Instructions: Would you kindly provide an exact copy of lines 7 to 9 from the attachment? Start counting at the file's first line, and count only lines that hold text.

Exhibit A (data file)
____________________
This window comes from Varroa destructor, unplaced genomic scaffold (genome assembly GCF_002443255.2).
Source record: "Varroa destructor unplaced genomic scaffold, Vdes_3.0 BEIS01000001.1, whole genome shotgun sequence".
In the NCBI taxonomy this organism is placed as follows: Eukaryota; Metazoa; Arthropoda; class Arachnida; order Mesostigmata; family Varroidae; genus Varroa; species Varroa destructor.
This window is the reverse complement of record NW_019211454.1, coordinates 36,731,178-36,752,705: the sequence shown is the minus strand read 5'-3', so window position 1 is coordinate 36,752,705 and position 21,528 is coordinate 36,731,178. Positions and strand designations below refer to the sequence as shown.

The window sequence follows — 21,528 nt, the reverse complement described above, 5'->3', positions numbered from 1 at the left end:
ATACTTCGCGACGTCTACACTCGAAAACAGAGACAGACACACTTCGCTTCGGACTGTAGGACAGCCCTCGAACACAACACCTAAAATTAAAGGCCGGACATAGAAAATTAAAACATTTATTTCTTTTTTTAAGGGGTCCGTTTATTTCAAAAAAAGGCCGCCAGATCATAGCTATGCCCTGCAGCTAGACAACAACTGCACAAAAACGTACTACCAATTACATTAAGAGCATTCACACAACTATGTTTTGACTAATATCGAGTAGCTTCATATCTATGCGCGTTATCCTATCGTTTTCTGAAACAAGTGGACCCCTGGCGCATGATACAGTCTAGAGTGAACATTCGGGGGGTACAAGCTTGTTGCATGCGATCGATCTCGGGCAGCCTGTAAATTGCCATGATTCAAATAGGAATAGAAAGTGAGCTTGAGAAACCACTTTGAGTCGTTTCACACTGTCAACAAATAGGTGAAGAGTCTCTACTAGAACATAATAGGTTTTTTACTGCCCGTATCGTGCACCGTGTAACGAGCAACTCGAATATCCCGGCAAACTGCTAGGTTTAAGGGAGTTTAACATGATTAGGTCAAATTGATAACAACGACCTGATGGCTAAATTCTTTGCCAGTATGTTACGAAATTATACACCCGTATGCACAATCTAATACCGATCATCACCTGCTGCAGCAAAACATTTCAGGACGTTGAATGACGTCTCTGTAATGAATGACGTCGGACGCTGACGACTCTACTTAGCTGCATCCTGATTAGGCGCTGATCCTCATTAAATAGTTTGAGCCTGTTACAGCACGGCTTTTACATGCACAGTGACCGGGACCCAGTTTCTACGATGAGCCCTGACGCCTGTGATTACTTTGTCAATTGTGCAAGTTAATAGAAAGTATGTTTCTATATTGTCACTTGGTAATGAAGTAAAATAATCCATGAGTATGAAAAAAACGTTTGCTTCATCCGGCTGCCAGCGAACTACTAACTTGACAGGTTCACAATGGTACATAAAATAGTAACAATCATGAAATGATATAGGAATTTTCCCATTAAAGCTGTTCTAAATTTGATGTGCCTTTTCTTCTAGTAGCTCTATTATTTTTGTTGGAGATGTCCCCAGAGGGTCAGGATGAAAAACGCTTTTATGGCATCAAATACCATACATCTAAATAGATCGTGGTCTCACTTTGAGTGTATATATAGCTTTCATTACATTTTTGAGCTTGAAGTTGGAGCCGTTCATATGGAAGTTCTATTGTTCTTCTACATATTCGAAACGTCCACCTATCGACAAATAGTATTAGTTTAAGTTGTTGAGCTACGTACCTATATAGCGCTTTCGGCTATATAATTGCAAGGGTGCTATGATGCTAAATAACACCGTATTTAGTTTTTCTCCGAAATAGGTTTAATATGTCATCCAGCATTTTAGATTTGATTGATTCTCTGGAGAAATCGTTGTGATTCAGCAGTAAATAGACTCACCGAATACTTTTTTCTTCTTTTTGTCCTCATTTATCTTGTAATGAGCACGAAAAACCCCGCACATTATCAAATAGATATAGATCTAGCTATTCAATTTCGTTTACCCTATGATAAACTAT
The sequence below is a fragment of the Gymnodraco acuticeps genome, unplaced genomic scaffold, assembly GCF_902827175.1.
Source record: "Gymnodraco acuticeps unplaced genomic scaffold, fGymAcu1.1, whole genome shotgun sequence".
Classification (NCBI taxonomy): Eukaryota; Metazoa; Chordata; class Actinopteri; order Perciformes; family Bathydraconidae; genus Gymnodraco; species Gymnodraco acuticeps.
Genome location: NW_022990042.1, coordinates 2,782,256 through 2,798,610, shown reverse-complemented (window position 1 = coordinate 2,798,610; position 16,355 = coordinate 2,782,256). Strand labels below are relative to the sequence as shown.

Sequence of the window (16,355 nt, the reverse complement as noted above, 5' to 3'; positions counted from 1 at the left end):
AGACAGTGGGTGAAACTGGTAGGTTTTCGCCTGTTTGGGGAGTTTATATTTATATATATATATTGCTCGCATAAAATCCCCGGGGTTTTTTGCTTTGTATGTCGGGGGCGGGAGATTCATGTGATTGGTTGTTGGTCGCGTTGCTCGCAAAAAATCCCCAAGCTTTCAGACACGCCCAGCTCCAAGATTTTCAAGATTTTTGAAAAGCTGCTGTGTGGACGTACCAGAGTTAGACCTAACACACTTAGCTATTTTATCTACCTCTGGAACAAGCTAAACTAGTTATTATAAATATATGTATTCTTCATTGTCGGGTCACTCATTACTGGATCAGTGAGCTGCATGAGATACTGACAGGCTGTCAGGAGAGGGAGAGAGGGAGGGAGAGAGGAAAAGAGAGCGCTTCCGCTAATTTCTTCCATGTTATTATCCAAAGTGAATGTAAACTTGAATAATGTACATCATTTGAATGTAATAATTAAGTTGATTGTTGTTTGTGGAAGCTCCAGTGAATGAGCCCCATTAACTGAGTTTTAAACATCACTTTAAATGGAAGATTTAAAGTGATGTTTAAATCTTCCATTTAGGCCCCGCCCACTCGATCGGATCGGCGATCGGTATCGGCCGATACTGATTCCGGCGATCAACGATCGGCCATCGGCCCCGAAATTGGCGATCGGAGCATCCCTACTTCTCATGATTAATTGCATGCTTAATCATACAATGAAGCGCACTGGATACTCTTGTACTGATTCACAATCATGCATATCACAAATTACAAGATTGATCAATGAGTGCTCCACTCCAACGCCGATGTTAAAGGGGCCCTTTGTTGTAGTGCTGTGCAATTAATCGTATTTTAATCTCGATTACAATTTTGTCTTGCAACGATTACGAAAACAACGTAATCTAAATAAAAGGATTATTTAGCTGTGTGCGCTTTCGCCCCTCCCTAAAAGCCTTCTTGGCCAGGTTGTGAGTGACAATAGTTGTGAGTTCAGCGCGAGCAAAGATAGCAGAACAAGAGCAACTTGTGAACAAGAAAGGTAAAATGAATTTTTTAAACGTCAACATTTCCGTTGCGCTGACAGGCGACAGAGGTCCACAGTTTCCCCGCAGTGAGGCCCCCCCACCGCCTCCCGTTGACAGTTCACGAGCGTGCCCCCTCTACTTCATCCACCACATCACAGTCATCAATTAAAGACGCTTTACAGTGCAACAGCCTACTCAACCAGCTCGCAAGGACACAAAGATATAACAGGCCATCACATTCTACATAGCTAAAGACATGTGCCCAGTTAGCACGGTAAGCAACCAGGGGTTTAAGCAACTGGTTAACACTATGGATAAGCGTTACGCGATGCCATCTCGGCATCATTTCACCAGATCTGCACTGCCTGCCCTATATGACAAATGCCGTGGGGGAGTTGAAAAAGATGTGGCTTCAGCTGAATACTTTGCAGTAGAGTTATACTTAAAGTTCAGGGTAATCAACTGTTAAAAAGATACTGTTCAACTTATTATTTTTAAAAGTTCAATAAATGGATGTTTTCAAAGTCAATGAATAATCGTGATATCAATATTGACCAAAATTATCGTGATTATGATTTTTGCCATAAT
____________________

The sequence below is a fragment of the Gymnodraco acuticeps genome, unplaced genomic scaffold, assembly GCF_902827175.1.
Source record: "Gymnodraco acuticeps unplaced genomic scaffold, fGymAcu1.1, whole genome shotgun sequence".
Classification (NCBI taxonomy): Eukaryota; Metazoa; Chordata; class Actinopteri; order Perciformes; family Bathydraconidae; genus Gymnodraco; species Gymnodraco acuticeps.